The British food delivery industry is valued at £9bn. Smartphone app-based companies such as tech start-ups Deliveroo and UberEATS are dominating the market through the raw exploitation of their workforces. 2016 has been a lucrative year for Deliveroo, with projected revenues of £130m on top of £200m investment from venture capital funds, including Index Ventures, Bridgepoint Capital, Accel and DST Global – a firm headed by Time magazine’s ‘Titan list’ billionaire Yuri Milner. This most recent round of funding brings Deliveroo’s total investment to $472.7m (£355m). Deliveroo has now made it onto the ‘Unicorn list’ of start-ups valued at over $1bn. UberEATS – launched in London in June this year – is a delivery start-up owned by multinational transport firm Uber; a company with a total valuation of $66bn (£49.6bn).

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Haringey care workers fight low pay and poor conditions

Seventeen support workers from the London Borough of Haringey have, with the support of their union Unison, launched a court case against several care agencies and Haringey Labour Council. The workers, mainly black women, were previously employed by the agency Sevacre but are now employed by smaller agencies who took over the council contract. They are employed on zero-hours contracts and complain that their travel time between visits goes unpaid, and that the block wage they are paid for 24-hour ‘live-in’ support in their clients’ homes works out at just £3.72 per hour spent in work – less than half the minimum wage.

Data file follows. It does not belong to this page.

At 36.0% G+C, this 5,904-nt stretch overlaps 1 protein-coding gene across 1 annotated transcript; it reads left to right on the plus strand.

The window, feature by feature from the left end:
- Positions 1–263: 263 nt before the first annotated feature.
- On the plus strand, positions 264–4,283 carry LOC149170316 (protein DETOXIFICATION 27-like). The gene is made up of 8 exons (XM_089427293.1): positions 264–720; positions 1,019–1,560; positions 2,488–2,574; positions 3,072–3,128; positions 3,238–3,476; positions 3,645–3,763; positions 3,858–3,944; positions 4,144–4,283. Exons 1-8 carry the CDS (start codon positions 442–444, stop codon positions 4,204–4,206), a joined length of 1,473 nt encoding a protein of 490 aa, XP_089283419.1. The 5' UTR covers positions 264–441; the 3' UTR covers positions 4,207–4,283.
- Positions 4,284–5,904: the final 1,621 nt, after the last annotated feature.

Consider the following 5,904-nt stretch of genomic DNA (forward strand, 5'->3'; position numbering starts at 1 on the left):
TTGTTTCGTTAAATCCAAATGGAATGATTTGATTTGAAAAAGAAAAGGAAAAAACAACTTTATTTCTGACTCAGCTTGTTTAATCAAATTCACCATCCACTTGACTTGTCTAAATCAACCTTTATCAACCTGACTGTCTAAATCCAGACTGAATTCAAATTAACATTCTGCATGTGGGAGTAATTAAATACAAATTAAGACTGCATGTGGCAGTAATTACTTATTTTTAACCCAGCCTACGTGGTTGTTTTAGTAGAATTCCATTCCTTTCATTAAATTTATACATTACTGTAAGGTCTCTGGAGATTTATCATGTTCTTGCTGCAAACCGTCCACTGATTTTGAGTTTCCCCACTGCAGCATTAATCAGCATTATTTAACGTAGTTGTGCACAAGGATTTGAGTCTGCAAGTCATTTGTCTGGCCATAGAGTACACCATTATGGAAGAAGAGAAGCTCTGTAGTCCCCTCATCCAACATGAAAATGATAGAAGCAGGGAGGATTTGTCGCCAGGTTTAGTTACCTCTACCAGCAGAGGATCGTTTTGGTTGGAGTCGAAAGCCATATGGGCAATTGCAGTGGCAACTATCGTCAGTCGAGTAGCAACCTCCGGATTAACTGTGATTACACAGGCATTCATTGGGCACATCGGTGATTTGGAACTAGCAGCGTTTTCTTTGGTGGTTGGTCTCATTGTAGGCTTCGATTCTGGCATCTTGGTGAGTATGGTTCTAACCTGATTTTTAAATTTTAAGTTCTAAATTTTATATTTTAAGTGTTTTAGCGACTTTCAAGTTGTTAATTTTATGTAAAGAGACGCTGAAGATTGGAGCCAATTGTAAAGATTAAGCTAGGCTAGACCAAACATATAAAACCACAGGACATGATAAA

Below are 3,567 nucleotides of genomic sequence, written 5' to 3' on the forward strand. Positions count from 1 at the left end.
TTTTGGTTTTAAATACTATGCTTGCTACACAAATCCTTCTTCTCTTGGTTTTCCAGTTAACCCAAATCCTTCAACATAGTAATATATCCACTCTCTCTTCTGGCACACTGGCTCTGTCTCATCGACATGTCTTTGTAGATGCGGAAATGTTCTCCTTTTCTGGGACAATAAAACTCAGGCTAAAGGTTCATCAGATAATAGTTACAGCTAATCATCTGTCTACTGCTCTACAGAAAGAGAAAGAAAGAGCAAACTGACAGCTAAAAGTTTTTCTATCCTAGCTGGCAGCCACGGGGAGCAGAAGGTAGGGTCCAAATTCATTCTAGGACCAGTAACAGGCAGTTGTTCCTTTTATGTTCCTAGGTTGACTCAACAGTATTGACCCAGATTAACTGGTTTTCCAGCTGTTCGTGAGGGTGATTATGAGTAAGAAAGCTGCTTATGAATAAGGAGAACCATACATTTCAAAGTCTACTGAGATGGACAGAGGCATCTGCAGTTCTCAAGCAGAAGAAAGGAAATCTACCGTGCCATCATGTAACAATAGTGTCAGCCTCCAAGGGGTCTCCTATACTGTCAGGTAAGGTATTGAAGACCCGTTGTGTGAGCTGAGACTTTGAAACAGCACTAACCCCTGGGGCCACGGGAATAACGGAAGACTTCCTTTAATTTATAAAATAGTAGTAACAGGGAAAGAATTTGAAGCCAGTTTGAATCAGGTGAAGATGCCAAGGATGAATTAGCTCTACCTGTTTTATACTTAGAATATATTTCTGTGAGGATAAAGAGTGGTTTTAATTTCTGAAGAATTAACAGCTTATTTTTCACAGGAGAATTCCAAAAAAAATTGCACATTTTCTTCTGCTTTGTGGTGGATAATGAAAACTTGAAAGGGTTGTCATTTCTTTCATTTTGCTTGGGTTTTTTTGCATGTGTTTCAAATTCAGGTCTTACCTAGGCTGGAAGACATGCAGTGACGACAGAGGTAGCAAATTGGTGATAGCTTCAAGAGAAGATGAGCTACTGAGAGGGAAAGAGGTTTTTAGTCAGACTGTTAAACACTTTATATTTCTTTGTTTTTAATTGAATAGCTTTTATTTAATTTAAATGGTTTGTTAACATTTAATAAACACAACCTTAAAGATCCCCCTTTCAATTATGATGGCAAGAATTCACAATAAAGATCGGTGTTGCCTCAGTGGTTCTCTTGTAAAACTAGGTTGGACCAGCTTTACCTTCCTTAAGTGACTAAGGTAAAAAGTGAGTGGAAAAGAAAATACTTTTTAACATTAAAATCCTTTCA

Across the British care sector 82% of the workforce are women. Low pay across care services has long been justified by the idea that the joy of providing care is a reward in itself, and compensates for pitifully low wages. This is seen in recruitment adverts with the question ‘Do you care?’ Beyond the obvious sexism of such a theory, it goes completely against facts, which tell us that of those who leave care jobs, 56% do not get recruited into other care roles.

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Communists and the Trade Union Movement

workers demonstrating

Published in Fight Racism! Fight Imperialism! 141 February/March 1998

The defeat of the Liverpool dockers and the isolation of the Hillingdon Hospital strikers point to two conclusions. The first is that the trade union leadership is actively preventing any struggle against the Labour government. The second is that the left is powerless to do anything about it. Yet almost all the left believe that unions will play a crucial role in organising working class resistance, and that it is the job of socialists to transform these organisations into ones which can fight for working class interests. They say that the central strategy for socialists is to build 'rank and file' movements as a means of organising trade union members against their bureaucratic leaderships and through this process capture the trade unions for working class struggle.

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Corbyn and the Labour Party: divisions deepen

Jeremy Corbyn

Events within the Labour Party are driving it towards a split. The attempt to depose Jeremy Corbyn as leader has pitted the majority of the Parliamentary Labour Party against the majority of the Party’s membership. The vast majority of Labour MPs never supported Corbyn, and have wanted to get rid of him at the earliest opportunity. Following the defeat of the Remain campaign in the EU referendum, Shadow Cabinet members resigned en masse over the weekend of 25/26 June, and on 28 June Labour MPs voted no confidence in Corbyn by 172 votes to 40. A fresh leadership election is now underway with former Shadow Work and Pensions Secretary Owen Smith as Corbyn’s sole challenger. Robert Clough reports.